Penny Pie Park’s gyratory has continued to progress in recent months but according to Coun Peter Fielding, who represents the Dodworth ward, planning conditions put in place by Barnsley Council to protect residents from excess dust and noise have been ‘ignored’.
This, he says, has been exacerbated by government guidance which advised people to stay at home and only travel if essential due to the coronavirus outbreak.
“It has come to my attention that the planning conditions put in to protect local residents from noise and dust during the construction process have been ignored,” he told the Chronicle.
“This has resulted in many residents being subject to excessive noise, vibration and dust emissions while having to remain at home during the lockdown period, having to keep windows closed and unable to use their gardens.
“I have been inundated with complaints of both increased noise all day and horrendous levels of dust covering houses, cars and internal surfaces.
“Detailed planning conditions and method statements designed to minimise noise and dust emissions from the construction site were imposed when planning approval for the gyratory was granted but despite these being required by Environmental Health and the planning department, they have not been applied by the project team and the contractor.”
Funding for the £4.3m scheme will be jointly covered by the council, which re-prioritised its highways department’s expenditure programme to enable the work, and Sheffield City Region’s investment fund which has pumped in a total of £2.7m towards the project.
Independent firm AECOM initially revealed 2,082 homes would be affected by increased noise in the short term, with ‘major increases’ to the western extent of Grosvenor Walk and on Broadway at the south-east corner of the junction with Dodworth Road.
However, it’s been claimed this week that workers have exceeded their on-site hours and failed to carry out daily noise and dust monitoring reports, according to residents on Pogmoor Road who told the Chronicle of the conditions.
One, who did not wish to be named, added: “It’d be fine through the day if the world was normal and we were at work, but many residents are either working from home or have been furloughed.
“I know plenty of people who live here and are elderly, too, so they’ve been socially isolating on the government’s advice. However, people haven’t been able to even use their gardens and enjoy the recent weather because of the noise and dust, which have been both horrendous.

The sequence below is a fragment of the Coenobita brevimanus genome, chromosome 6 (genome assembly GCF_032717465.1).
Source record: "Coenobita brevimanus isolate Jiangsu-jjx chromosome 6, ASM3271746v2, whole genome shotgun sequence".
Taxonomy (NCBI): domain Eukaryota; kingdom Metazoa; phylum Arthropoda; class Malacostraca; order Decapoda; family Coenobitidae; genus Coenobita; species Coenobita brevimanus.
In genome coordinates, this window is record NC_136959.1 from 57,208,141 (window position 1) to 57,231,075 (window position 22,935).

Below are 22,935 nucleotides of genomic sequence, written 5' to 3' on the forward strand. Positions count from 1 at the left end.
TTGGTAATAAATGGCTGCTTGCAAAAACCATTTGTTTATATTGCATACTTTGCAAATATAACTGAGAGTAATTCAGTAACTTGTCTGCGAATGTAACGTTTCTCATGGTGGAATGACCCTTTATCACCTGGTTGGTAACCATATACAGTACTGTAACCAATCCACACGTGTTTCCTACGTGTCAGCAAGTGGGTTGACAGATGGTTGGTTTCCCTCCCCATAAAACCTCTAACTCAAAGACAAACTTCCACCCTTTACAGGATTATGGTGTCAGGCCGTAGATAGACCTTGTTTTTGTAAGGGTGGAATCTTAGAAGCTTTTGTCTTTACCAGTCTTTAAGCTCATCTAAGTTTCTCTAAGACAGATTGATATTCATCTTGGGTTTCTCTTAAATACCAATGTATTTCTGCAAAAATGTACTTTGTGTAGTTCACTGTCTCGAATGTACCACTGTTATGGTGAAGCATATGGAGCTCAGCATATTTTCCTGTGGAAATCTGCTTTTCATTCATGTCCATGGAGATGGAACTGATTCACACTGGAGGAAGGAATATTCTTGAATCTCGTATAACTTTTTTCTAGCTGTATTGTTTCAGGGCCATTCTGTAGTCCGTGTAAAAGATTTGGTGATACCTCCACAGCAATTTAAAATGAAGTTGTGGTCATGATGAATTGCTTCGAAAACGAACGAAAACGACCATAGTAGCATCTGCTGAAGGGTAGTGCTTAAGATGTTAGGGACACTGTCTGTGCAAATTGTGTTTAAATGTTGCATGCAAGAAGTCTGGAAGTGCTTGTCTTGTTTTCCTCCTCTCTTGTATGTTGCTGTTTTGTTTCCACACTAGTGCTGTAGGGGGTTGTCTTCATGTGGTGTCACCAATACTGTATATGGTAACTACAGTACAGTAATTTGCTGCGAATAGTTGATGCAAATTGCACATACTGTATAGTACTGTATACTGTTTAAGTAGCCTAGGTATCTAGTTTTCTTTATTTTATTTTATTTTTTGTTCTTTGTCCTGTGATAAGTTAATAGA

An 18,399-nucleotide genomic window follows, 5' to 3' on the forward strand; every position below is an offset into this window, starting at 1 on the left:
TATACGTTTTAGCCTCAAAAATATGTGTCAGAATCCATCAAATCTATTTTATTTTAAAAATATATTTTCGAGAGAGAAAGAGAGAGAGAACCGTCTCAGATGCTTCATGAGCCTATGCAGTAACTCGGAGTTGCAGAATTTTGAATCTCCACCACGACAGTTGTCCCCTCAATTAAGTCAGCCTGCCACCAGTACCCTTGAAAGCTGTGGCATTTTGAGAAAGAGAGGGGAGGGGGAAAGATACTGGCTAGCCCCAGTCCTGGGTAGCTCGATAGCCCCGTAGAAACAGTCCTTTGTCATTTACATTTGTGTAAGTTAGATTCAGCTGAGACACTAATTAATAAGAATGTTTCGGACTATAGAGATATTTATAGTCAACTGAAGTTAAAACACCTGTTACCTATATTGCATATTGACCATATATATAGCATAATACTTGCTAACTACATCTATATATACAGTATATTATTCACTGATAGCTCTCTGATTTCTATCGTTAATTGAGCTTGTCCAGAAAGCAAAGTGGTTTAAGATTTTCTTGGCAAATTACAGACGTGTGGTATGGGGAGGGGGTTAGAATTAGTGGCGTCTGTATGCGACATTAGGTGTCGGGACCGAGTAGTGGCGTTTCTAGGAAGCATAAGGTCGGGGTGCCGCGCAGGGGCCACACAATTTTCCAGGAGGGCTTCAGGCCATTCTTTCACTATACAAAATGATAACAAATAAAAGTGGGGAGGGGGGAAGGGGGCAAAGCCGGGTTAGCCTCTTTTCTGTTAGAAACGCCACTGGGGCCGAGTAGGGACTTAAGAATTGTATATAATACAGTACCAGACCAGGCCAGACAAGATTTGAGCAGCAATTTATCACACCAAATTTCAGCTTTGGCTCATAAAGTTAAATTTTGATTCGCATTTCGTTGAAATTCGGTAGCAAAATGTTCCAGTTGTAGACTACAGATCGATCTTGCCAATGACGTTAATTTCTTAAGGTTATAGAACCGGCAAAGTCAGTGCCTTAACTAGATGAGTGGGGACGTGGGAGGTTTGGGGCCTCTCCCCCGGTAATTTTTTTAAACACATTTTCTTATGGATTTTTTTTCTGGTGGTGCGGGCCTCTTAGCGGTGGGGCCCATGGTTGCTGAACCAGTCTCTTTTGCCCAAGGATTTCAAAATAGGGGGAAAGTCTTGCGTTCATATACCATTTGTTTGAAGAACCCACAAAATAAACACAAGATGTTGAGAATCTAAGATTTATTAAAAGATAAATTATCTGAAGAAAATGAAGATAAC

“It’s constant. Noise is one thing - they’re building a road so heavy machinery has to be used - but the dust gets everywhere.”
Contrary to the planning conditions, work has taken place on bank holidays and Saturdays, ‘piling more misery on residents’ according to Coun Fielding.
“Dust has been a particular problem for many residents during the recent dry and windy conditions but again the contractor was not made aware by the council’s projects team of the need to control and measure the dust emissions so the nuisance has been allowed to continue,” he added.
“This work has been going on now for more than four months and with the road not due to open for another year I am insisting that the remainder of the work is carried out in line with legal requirements, the planning conditions and with the utmost consideration for local residents.
“I would have expected that Barnsley Council would have been keen to comply with their own planning conditions and set an example to other contractors, but behaving in this inconsiderate manner gives a green light to other contractors to do as they please.
“It is very disappointing. I am now seeking assurances from the council that all other planning conditions are being complied with and that all the potential problems identified before planning permission was granted and that required ongoing liaison with other regulatory bodies are being dealt with.
“With all the mistakes so far, residents and myself have grave doubts that the remainder of this project will be carried out with the competence and consideration you would expect of a public body but we hope the council prove us wrong.”